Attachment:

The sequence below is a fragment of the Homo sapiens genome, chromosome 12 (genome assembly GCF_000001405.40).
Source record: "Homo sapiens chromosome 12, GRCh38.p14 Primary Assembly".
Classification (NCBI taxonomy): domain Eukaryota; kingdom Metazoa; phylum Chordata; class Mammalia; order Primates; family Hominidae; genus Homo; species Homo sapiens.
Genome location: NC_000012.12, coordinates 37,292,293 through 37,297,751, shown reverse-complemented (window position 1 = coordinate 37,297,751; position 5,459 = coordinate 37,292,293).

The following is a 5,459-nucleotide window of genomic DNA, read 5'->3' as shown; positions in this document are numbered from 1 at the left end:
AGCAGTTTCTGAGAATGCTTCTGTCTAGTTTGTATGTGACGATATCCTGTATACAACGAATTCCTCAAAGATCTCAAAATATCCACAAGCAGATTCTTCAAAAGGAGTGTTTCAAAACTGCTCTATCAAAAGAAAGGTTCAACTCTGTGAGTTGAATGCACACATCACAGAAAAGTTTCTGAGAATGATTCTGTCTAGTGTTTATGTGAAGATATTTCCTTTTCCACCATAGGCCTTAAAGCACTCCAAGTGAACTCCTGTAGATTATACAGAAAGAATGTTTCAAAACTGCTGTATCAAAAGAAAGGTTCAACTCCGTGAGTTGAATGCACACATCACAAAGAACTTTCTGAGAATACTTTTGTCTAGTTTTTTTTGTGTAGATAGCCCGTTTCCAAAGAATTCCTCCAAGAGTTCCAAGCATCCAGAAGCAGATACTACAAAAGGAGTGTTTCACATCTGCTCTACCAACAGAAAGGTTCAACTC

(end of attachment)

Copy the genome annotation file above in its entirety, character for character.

The sequence below is a fragment of the Homo sapiens genome, chromosome 12 (genome assembly GCF_000001405.40).
Source record: "Homo sapiens chromosome 12, GRCh38.p14 Primary Assembly".
Classification (NCBI taxonomy): domain Eukaryota; kingdom Metazoa; phylum Chordata; class Mammalia; order Primates; family Hominidae; genus Homo; species Homo sapiens.
Genome location: NC_000012.12, coordinates 37,292,293 through 37,297,751, shown reverse-complemented (window position 1 = coordinate 37,297,751; position 5,459 = coordinate 37,292,293).

The following is a 5,459-nucleotide window of genomic DNA, read 5'->3' as shown; positions in this document are numbered from 1 at the left end:
AGCAGTTTCTGAGAATGCTTCTGTCTAGTTTGTATGTGACGATATCCTGTATACAACGAATTCCTCAAAGATCTCAAAATATCCACAAGCAGATTCTTCAAAAGGAGTGTTTCAAAACTGCTCTATCAAAAGAAAGGTTCAACTCTGTGAGTTGAATGCACACATCACAGAAAAGTTTCTGAGAATGATTCTGTCTAGTGTTTATGTGAAGATATTTCCTTTTCCACCATAGGCCTTAAAGCACTCCAAGTGAACTCCTGTAGATTATACAGAAAGAATGTTTCAAAACTGCTGTATCAAAAGAAAGGTTCAACTCCGTGAGTTGAATGCACACATCACAAAGAACTTTCTGAGAATACTTTTGTCTAGTTTTTTTTGTGTAGATAGCCCGTTTCCAAAGAATTCCTCCAAGAGTTCCAAGCATCCAGAAGCAGATACTACAAAAGGAGTGTTTCACATCTGCTCTACCAACAGAAAGGTTCAACTC